“Homeland” (Showtime cable TV) mind melded with Jack Bauer (“24”) all spot-landed at the Mexican/American border.
I had actually not planned to review this film as it didn’t get much notice and this was just a boring Saturday afternoon with everyone out of town but me. However, I was spellbound absorbing the blistering tale of the politics of revenge, the value of human life and the creative methods of saving/taking it.
Emily Blunt is superb as the otherwise idealistic FBI field agent, expertly trained in the tactics of drug interdiction, but by the book. She’s drawn into a densely woven strategy to do whatever is needed to take out a major drug kingpin. By “whatever is needed”, I mean no rules, no boundaries and no convention in an escapade run by very, very focused special-ops guys with varying rational for their actions.
This interestingly brings up the role of women in special-ops.
Recently, women were allowed to undergo U.S. Army Ranger training at Ft. Benning, Georgia. Three candidates successfully completed this incredibly intense training. I say more power to them. If they can hack it, they absolutely deserve to wear the black & gold patch as well as anyone else.
But there’s a “Catch-22”. Technically they are Rangers with all the rights & privileges but they are not allowed (yet) into “real” combat situations. It still remains unclear how they would function in a really nasty combat situation, no matter how well they trained for it. Training isn’t the real thing and they are different breeds of cat.
Women (females) are wired for nurturing and to some degree “rules following”. Through history, there are very few steely-eyed female killers; most of it involving sex in some fashion. Emily Blunt was thrown into a situation where she was well trained for her job here but in the clinch she backed off when faced with real steely-eyed killers in situations where the traditional rules of engagement weren’t being followed. Unclear if this is because of female hard-wiring or just individual taste. Unknown to the military as well.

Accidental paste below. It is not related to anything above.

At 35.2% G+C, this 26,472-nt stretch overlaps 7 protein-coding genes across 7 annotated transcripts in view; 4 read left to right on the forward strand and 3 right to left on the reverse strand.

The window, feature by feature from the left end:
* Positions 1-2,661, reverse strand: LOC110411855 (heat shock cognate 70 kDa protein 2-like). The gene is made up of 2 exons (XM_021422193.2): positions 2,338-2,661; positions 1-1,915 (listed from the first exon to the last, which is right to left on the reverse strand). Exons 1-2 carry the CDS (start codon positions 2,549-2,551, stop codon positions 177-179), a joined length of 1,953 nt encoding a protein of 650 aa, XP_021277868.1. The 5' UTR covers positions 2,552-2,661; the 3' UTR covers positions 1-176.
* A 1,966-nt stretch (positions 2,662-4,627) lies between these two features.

So several interesting issues explored in this excellent film. The traditional rules-of-engagement for dealing with drug cartels are said to be about as effective as emptying an ocean with a teaspoon. The cartel leaders have no rules and so our rules simply hamper the effort to curtail them. The film suggests that if we are to really put a dent in the drug cartels, it will be necessary to simply play dirty, Jack Bauer-style.
That will, of course, require players that possibly have marginal interest in saving the world from drugs; more like having an interesting, adventurous career. Different species of players entirely and arguably “no place for a lady”. Is that the future of dealing with monsters? Do we have it right now and we just aren’t aware of it? After recent “leaks” of otherwise secret material, have they learned to hide it most effectively?
French-Canadian Director Denis Villeneuve creates extraordinary sets utilizing the amazing, color-saturated compositions of cinematographer Roger Deakins. The actors, Emily Blunt, Josh Brolin and especially Benicio Del Toro are intense and impassioned. It’s an excellent, nail biting story line. It is Del Toro who holds the audience in a hushed but rigid grip, the embodiment of an action character. A study in which the concept of ethics becomes moot to obtain a righteous goal, and if course, what constitutes a righteous goal.
This is an impeccably well-crafted film, highly recommended by me.
Disclaimer: some intense and disturbing scenes.
I give this film four of five Josh Brolin salacious smirks.